Adaptive Spaces: Evolving Designs for Modern Family Living
As the idea of the modern family evolves, so does the idea of the modern family home and its associated lifestyle requirements. For us, this means identifying new needs and preferences, and crafting designs that respond to them.
So what are these needs? On the surface they’re plentiful and varied. But if you dig a little deeper, you’ll find a common underpinning theme: that family homes increasingly need to offer flexibility and versatility – both in the short and longer-term.
We’re seeing a shift towards flexible, multi-generational living that also takes into account the growing geographical distribution of families. Both our developer and homeowner clients are leaning towards designs that allow the home to evolve and adapt as the family does.
The nanny suite is one example of a solution that can help meet these needs. Multi-functional and flexible, it can be used for live-in au pairs while children are young, a space for young adults returning home from college, for long-term family visitors from abroad, or a more manageable space for an older individual – or even a short-term rental opportunity where zoning allows.
Amenities and versatility
Spaces such as nanny suites generally fall outside the day-to-day use of the immediate family, but are there to offer flexibility if the family has a need for additional living spaces. They’ll typically have separate access and amenities such as a wet bar and mini fridge to allow for privacy and independence, but will be designed in such a way that they’re naturally connected to the rest of the home – and the family.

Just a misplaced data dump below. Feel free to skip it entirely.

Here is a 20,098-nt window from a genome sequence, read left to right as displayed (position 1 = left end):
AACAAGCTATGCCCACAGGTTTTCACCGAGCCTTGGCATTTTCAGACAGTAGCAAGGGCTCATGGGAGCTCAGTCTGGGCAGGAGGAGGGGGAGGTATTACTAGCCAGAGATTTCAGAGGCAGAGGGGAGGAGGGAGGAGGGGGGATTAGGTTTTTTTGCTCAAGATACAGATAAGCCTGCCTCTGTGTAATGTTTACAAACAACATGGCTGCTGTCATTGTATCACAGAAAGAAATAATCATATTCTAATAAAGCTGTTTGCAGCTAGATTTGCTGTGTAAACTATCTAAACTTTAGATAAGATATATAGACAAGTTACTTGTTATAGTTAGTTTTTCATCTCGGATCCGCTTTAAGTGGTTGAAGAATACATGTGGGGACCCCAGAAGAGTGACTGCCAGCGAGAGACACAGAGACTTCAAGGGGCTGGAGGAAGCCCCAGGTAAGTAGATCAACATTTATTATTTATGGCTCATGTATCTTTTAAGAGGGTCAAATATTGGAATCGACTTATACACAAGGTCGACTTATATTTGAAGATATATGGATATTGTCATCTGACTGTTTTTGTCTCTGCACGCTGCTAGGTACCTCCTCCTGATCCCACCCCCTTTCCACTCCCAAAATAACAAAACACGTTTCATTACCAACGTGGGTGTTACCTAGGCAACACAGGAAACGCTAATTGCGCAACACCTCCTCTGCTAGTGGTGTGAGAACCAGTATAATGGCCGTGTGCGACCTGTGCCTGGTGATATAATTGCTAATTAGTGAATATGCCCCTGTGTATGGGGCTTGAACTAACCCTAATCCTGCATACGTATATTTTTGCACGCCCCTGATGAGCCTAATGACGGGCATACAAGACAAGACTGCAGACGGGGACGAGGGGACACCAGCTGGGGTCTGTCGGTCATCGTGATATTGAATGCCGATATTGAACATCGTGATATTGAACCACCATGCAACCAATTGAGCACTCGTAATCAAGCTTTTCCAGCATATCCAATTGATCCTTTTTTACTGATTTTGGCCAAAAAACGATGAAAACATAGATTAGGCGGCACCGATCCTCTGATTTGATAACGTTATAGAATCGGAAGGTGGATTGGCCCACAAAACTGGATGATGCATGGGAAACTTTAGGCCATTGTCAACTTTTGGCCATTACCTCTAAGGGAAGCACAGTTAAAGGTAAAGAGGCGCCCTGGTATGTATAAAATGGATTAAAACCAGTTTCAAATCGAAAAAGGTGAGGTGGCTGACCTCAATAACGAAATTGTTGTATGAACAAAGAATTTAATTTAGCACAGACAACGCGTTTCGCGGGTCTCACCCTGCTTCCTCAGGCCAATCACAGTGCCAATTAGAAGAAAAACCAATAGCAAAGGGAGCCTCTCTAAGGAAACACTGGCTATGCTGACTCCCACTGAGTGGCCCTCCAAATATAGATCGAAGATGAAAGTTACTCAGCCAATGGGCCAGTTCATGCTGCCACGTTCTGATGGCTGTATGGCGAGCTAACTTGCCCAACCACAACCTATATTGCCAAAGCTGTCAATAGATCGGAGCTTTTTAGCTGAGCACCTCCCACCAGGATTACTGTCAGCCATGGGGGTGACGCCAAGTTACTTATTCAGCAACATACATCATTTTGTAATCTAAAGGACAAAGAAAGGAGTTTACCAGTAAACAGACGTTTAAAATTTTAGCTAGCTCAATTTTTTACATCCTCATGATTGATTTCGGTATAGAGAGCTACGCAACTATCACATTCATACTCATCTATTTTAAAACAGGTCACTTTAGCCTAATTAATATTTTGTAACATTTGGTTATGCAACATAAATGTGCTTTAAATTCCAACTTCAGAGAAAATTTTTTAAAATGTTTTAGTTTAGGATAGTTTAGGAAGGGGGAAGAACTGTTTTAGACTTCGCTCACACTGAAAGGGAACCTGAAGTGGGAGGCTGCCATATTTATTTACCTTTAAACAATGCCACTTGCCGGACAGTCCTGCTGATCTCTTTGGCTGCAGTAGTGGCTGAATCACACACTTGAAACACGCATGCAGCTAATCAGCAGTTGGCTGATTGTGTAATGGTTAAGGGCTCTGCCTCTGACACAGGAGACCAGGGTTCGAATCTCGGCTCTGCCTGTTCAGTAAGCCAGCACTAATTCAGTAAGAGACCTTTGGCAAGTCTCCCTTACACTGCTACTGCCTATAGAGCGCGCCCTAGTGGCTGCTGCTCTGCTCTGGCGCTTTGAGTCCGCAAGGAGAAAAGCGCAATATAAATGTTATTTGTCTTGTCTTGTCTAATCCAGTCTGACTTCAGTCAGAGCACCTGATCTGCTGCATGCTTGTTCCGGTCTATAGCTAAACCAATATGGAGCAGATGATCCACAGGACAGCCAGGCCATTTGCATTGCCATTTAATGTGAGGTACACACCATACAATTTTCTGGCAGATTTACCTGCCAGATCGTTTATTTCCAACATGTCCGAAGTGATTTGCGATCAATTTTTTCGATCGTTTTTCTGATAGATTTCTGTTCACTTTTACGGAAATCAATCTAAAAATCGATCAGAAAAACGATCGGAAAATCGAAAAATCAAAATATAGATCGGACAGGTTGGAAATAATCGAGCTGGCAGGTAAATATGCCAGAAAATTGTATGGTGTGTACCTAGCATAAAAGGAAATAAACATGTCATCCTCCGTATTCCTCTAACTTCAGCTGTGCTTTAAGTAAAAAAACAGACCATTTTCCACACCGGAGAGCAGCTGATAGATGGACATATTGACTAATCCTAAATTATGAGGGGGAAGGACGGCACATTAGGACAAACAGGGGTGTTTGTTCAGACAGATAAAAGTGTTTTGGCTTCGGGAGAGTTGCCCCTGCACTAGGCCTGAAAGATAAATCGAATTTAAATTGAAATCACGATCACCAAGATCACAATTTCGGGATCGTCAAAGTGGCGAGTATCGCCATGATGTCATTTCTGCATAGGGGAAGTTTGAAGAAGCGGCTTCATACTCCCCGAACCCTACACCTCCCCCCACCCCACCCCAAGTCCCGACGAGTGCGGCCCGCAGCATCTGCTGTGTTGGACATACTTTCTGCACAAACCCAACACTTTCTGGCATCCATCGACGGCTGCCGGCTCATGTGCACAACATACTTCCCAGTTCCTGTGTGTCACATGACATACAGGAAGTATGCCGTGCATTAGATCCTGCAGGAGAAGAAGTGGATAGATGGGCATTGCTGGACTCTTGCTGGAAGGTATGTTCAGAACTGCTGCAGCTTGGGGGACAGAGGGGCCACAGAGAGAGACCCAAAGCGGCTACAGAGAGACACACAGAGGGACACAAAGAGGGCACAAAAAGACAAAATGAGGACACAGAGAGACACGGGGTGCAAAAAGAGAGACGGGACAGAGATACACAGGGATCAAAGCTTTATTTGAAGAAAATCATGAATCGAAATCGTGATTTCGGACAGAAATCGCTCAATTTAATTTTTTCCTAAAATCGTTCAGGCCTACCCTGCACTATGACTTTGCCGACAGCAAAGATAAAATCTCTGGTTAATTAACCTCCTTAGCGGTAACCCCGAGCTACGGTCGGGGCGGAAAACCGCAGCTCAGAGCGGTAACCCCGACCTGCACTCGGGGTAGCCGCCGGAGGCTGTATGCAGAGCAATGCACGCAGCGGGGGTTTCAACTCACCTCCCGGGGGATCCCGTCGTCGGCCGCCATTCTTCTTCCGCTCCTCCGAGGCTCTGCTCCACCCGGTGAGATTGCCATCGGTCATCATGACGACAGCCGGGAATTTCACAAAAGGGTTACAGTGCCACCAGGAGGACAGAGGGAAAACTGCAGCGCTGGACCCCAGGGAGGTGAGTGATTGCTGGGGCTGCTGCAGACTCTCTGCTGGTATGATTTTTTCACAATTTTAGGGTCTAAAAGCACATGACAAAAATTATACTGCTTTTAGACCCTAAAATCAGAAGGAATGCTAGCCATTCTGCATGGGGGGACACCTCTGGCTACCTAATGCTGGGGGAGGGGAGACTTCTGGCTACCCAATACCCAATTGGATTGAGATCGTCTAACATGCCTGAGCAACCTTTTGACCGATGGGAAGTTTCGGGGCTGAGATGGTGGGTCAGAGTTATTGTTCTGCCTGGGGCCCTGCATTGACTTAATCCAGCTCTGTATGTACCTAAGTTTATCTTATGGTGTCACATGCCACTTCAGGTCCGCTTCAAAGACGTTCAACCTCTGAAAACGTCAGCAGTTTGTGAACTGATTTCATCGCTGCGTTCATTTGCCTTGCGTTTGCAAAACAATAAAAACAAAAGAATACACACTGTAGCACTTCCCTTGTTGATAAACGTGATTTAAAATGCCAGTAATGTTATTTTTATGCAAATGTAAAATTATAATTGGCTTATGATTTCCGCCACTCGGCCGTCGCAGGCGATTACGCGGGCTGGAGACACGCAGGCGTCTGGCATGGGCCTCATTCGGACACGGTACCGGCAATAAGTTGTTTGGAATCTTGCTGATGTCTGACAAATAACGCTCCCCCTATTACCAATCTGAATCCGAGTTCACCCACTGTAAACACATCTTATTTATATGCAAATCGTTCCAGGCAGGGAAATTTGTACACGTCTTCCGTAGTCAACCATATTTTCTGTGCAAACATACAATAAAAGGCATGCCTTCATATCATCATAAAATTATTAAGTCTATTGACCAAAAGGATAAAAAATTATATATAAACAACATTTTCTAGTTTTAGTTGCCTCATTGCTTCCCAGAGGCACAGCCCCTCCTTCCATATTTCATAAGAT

Other living spaces can also be crafted to take on a second purpose as the family grows and changes. For example, a large guest suite on the ground floor can be designed for future use as the master bedroom suite when an upper-story suite becomes less suited to the needs of older homeowners.
If you’re planning a custom home, think about the changes your family will encounter over the coming years – and plan ahead to accommodate those changes. For example, is it worth adding a bedroom suite on the ground floor now in order to cater to a single-story lifestyle need in the future?
These same considerations are also worth weighing purely from a resale value standpoint. Chances are that potential buyers will be seeking the same sort of flexible, long-term living options.
A little bit of planning for your family’s future lifestyles on your part can help us achieve an adaptive, personalized design that’s flexible enough to serve the different stages of your life.
Read more about our experience and approach to residential architecture.